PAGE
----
How to Make DE&I@Work Work
Conversations around diversity, equity and inclusion have become part of corporate narratives today. There is ample research on why this matters and reasons for smart organizations to embrace diversity, equality and inclusion (DE&I) that is much beyond compliance, policies, and headcounts.
In all these years of working in corporates, I have been privy to discussions and debates on various aspects within the DE&I canvas. While the need for organizations to make DE&I a brand and business imperative cannot be disputed, related programs lose steam midway. Have you wondered why? I do. Here are some of my observations –
Firstly, any serious effort needs to address the real challenge and what it aims to solve. The problems may not be the same across organisations, hence cannot have a one-size-fit-all approach. Mandating diversity trainings, facilitating listening sessions, or celebrating special days become mere tactics to create awareness, and often do not bring real changes.
Understanding the true meaning of the DE&I term is a must when starting out on this journey. In my view, diversity, equity and inclusion are intertwined. Acknowledging heterogeneity, creating fair opportunities and cultivating an environment of being ‘accepted to be included’ can be the guiding definitions. But to sustain, it should evolve through a systematic approach to reach the farthest corners of the organization.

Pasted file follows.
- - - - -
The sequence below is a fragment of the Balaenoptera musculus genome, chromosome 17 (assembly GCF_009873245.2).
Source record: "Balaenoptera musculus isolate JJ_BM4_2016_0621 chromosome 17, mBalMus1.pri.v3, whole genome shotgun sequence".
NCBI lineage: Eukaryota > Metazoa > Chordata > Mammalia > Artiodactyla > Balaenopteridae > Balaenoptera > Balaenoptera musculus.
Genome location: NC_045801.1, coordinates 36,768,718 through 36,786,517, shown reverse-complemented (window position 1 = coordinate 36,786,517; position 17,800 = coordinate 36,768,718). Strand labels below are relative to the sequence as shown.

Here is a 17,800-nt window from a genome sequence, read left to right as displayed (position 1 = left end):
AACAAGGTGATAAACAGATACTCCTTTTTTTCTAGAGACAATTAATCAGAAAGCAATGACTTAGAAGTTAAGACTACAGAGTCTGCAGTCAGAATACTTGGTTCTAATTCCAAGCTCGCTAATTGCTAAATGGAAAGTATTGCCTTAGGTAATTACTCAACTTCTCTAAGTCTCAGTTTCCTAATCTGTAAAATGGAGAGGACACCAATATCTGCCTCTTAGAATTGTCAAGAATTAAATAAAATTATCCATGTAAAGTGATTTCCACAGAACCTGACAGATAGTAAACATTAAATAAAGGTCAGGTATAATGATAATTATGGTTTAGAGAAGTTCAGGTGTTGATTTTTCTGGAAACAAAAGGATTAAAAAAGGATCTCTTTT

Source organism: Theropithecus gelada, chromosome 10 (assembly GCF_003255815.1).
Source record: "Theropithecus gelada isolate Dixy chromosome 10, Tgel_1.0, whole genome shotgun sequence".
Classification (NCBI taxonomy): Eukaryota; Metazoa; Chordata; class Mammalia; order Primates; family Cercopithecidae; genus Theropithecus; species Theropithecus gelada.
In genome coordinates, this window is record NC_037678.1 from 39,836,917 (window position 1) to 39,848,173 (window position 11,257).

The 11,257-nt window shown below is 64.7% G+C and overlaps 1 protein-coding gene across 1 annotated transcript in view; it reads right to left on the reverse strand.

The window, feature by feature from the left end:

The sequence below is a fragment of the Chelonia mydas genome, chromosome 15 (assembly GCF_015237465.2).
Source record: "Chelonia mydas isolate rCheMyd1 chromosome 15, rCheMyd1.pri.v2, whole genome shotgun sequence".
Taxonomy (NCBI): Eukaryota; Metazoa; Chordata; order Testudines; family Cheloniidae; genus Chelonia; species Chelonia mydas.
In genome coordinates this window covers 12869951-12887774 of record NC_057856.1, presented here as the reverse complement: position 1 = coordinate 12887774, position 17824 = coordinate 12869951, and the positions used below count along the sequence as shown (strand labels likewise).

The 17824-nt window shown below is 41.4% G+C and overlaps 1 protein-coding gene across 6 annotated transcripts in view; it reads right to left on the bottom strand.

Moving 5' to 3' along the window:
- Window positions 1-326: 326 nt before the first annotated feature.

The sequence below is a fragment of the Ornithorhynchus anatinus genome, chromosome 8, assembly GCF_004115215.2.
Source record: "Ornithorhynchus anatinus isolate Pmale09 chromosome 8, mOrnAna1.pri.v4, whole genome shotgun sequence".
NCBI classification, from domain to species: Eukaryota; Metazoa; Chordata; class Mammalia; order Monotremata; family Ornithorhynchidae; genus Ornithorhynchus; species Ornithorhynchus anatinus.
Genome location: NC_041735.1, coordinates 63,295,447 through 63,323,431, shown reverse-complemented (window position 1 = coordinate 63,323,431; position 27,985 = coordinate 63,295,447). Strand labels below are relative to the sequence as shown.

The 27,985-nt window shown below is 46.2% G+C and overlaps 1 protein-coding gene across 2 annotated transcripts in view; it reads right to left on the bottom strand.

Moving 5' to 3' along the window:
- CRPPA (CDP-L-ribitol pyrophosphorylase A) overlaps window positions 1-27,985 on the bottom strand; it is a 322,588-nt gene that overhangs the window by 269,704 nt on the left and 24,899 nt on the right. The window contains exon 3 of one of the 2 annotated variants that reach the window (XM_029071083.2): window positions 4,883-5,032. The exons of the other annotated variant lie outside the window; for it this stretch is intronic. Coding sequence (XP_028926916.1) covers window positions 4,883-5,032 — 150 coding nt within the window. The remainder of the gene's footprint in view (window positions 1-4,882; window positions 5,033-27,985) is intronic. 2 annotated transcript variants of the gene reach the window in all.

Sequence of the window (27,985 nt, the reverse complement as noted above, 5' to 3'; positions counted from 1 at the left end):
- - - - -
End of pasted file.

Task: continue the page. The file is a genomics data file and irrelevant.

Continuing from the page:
Most often, treated as standalone ‘projects’, it tends to be looked at as an initiative with an end-date. DE&I is a journey with a larger responsibility aimed at changing behaviours. Therefore, thinking that people will understand and behave appropriately cannot be left to chance, making it important for those with positions of authority to constantly lead by example, making it a conscious enterprise-wide effort.
The diversity label
Let go of naming conventions such as "diversity hiring" that can create more apprehensions rather than acceptance. Any descriptor that hints at a preference for a particular section can be detrimental to building a more inclusive culture. The idea should be to identify and fix the barriers by getting buy-ins from relevant stakeholders rather than give rise to more dilemmas and personal biases.
So next time, when someone asks you for ideas to run DE&I sessions in their organizations, ask them why they want to have a DE&I strategy and how it fits within their organizational goals. It’s time we dug deeper and adopted a more systematic and coherent approach.
(Note: Based on my personal views and observations.)